12. 12. Tino Dinh | dinht10@alum.darden.edu Korea. Of course, there is an untracked population of Vietnamese victims of human trafficking and illegal migrants for whom this study does not apply. As Exhibit 2 shows, Vietnamese-Americans form the bulk of OV population worldwide and tend to dominate the political and cultural dynamics for the rest of the global OV community, including the majority of OV economic wealth worldwide. This diaspora population of approximately 3.75 million Vietnamese, especially refugees who have permanently settled in OECD countries has generated a large class of people who have the wealth and/or the desire to invest in Vietnam.17 There are numerous drivers for OV investment in Vietnam. Some are motivated by family obligations, whether imposed or by a desire to assist family members to become self-sufficient. Others are driven by a sense of patriotism or ethnic and cultural affinity. Some are opportunists who see an undervalued market. Many OV are inclined to assist in humanitarian or charitable activities such as microfinance ventures. Regardless of motivation, Viet Kieu participation in Vietnam’s economic growth is significant and growing as the following analysis will argue. Remittances Remittance provides a useful proxy for determining the potential aggregate capital flow between the Vietnamese diaspora and Vietnam. The scale of remittance is the most visible indicator of the Vietnamese diaspora’s effect on Vietnam’s economy. Exhibit 2 approximates the geographic distribution of overseas Vietnamese and the respective amounts of remittance produced in 2008. This total estimate is based on Vietnam’s officially recorded remittance total of $7.2 billion for 200818 as well as a conservatively estimated $1 billion in cash physically carried by the 509,627 Viet Kieu who traveled to Vietnam to visit relatives that year.19 Within the larger context of the overall Vietnamese economy, Exhibits 3 and 4 respectively show the significance of remittance compared to other foreign sources of financial capital and sources of capital as percentage of GDP. Economist Lan Pham of the University of Minnesota has conducted an extensive study of overseas Vietnamese remittances, concluding that remittances from the West (especially the United States, Australia, and Canada) are three to four times larger than other sources and tend to flow to wealthier, urban households, especially in HCM City and Ca Mau province on the southern tip of the Vietnam. Furthermore, Pham notes that these remittances will filter down towards rural households and outwards towards the center of the country.20 Anthropologist Ivan Small of Cornell notes that there is a rising trend of remittances coming from export workers in Malaysia, Taiwan, and South Korea and going towards poorer, rural households.21 Key policy decisions, reflecting a loosening of restrictions in foreign capital inflow, included a repeal of a 5-percent tax in 1997 and the repeal of a law allowing 17 The return of the boat people. (2008, April). The Economist, 387(8577), 9. Retrieved February 5, 2010, from ABI/INFORM Global. (Document ID: 1469393961). 18 Source: World Bank Estimates Based on IMF BoP Statistics Yearbook 2008 19 Source: Vietnam National Administration of Tourism figures for the purpose of “visiting relatives” 20 Pham, L.. Access to credit, remittances, and household welfare: The case of Viet Nam. Ph.D. dissertation, University of Minnesota, United States -- Minnesota. Retrieved February 10, 2010, from Dissertations & Theses: Full Text.(Publication No. AAT 3324437). Pgs. 49-59. 21 Phone conversation with Ivan Small, PhD candidate, Cornell University, Department of Anthropology. February 10, 2010. 12 | P a g e Copyright Pending. Not to be reproduced or disseminated without permission of author.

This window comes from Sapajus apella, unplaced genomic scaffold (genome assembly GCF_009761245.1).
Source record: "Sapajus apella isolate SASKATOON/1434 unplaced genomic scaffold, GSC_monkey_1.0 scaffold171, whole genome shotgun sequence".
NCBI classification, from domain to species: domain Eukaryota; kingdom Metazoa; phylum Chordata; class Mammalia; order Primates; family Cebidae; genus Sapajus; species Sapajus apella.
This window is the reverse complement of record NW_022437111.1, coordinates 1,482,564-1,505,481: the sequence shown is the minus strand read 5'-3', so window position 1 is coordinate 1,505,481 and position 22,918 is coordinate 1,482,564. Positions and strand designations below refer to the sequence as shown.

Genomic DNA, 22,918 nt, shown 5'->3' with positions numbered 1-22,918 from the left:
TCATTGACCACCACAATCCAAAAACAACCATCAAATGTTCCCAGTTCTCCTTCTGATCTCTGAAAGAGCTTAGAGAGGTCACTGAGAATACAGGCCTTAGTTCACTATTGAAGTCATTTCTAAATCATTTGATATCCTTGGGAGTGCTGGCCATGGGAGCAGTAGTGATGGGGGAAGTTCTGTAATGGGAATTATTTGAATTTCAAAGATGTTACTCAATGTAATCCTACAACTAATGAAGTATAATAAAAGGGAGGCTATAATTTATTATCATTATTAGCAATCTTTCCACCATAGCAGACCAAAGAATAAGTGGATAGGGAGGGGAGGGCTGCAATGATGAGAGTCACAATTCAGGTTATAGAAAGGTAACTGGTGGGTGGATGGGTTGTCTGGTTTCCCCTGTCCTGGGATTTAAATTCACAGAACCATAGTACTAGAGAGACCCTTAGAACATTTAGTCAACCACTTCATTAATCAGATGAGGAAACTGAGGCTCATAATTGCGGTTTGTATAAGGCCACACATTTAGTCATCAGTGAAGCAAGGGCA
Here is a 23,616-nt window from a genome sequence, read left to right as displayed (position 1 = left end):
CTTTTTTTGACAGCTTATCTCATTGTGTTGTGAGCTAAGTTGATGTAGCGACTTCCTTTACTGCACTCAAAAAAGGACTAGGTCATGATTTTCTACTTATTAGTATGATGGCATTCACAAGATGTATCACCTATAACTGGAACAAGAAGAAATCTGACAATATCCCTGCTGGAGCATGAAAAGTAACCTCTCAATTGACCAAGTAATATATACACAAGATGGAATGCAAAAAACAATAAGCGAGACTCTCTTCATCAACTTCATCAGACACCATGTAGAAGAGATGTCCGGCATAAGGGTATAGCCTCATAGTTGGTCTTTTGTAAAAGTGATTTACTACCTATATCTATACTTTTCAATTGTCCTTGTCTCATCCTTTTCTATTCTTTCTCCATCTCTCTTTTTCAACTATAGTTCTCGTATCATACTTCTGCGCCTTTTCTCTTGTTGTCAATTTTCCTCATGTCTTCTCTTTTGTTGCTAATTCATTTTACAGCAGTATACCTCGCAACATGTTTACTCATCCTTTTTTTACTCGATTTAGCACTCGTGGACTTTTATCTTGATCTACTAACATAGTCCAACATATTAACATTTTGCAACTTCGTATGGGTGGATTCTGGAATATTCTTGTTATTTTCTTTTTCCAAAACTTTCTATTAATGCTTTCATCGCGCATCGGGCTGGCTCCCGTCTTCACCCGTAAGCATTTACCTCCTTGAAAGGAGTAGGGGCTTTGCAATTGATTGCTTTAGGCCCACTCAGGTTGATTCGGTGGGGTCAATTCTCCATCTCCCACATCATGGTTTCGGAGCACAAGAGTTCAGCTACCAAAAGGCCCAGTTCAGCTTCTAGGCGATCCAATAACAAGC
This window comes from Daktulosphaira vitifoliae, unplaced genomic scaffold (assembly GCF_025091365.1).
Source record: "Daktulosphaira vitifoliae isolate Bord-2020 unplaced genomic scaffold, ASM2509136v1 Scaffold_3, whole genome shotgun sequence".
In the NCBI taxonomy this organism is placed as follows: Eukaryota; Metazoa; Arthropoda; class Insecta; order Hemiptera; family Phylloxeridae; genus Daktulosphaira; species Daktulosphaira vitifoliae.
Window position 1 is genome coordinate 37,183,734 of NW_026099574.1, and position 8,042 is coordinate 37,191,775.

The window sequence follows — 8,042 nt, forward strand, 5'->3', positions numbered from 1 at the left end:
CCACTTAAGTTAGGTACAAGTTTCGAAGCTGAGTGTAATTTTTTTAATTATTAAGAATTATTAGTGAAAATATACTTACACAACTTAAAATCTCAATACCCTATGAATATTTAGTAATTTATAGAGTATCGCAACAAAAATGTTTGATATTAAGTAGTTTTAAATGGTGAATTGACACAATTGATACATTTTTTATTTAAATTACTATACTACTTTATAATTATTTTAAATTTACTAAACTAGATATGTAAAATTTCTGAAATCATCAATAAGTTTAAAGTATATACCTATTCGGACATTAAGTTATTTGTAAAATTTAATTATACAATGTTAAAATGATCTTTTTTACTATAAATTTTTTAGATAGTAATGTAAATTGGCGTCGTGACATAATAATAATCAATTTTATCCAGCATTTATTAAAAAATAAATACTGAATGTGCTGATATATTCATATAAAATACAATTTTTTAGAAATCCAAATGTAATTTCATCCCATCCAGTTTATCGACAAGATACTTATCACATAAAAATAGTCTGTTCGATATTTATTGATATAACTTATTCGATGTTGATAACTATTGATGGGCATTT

13. 13. Tino Dinh | dinht10@alum.darden.edu withdrawals only in local currency. Before these decisions, remittances tended to flow largely through informal channels to evade taxation and control. Also, the state’s desire to keep track of and attract remittances resulted in a growth of foreign and local wire transfer services.22 As a result, recorded remittances have increased sharply over the last decade. Actual remittances are likely much larger than recorded values. Even the Vietnamese government is unable to track all informal forms of remittances, which are used to avoid the high costs of transfer services23. Whatever the amount, remittances have undoubtedly played a large role in reducing poverty, fueling domestic consumption, and boosting household savings. Many Vietnamese prefer remittances because they trust this informal channel more than formal banking and transfer services, which are rapidly growing but still immature.24 In contrast to the sharp drop in FDI in 2008-09 (see Exhibit 3), the decline of remittance payments was more muted. The decline in remittances can be explained by adverse economic conditions affecting Vietnamese immigrants in industrialized nations. However, the relative stability of remittances in comparison to other foreign sources of capital flow into Vietnam can best be explained by enduring family obligations. An overheating economy, concerns over fiscal or monetary policy, and other macro-economic or business climate issues that can scare away foreign portfolio investors25 are less likely to deter family members from sending money home to Vietnam. For now, overseas remittances serve as a more stable source of revenue and remain a critical component of buoying household income.26 David Dapice of Harvard’s Ash Institute opines that remittance serves to shore up inadequate capacity in government-funded social services.27 Remittance is often sent to relatives to take care of aging relatives, pay for health care, pay for education, purchase large items such as motorbikes or household appliances, or provide subsistence income.28 Remittances do have some negative effects, including inflationary pressure on the dong, already overheated from other forms of FDI and a recently de-valued by the State Bank in November of 200929 and perhaps even discouraging some recipients from seeking employment.30 For the long term, remittance is dependent upon migration patterns and sociological trends. In the West, as OV become more assimilated within the culture of their host countries, they will feel less compelled to remit money to distant relatives on a recurring basis. Also, as 22 Pham, L. Ibid. Pg. 41-42. 23 Flanigan, James. “Little Saigon Exports Its Propserity”. New York Times. January 19, 2006. 24 Truong, T., Small, I., and Vuong, D. “Vietnam: Practices and Patterns of Diaspora Giving”. Diasporic Giving: An Agent of Change in Asia-Pacific Communities Conference. Conference paper. Hanoi: May 21-23, 2008. Pg. 256. Accessed via Google on February 11, 2009 25 Balfour, Frederick. “Vietnam is Hot. Don’t Get Burned”. Businessweek.com. April 18, 2005. 26 Phone conversation with Ivan Small, PhD candidate, Cornell University, Department of Anthropology. February 10, 2010. 27 David Dapice, Economist for the Vietnam Program at the Ash Institute for Democratic Governance and Innovation (Harvard JFK School of Government). Email exchange. January 26, 2009. 28 Author’s personal family experience, 1975-2003. 29 Johnston, Tim. “Vietnamese confidence fades on bubble fears”. FT.com. January 4, 2010. 30 Amojelar, Darwin. “Remittances may cause inflation”. Manilatimes.net. December 17, 2009. Citing ADB Working Paper, “Remittances in Asia: Implications for the Fight against Poverty and the Pursuit of Economic Growth”. 13 | P a g e Copyright Pending. Not to be reproduced or disseminated without permission of author.